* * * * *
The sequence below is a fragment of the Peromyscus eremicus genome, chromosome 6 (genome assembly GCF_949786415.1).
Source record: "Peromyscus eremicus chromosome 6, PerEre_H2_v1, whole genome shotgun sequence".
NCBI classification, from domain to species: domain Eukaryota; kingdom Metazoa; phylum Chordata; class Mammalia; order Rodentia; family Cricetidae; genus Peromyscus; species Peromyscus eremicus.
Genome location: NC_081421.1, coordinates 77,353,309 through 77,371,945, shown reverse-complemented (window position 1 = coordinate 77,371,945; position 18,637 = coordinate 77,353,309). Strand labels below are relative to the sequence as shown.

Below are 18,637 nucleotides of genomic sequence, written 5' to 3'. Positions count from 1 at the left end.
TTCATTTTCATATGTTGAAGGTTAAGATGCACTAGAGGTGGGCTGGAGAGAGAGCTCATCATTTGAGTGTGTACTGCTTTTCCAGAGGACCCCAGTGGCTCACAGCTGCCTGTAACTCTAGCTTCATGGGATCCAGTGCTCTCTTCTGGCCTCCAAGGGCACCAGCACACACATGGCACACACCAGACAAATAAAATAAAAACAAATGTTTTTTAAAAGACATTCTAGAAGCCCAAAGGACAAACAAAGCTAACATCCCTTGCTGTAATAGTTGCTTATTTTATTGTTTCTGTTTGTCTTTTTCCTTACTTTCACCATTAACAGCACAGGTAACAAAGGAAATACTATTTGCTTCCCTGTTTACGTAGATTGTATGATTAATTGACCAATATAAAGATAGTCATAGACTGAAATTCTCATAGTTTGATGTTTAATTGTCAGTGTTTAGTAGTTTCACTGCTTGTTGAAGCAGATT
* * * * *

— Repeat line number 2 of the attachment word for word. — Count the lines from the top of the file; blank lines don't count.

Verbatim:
Source record: "Peromyscus eremicus chromosome 6, PerEre_H2_v1, whole genome shotgun sequence".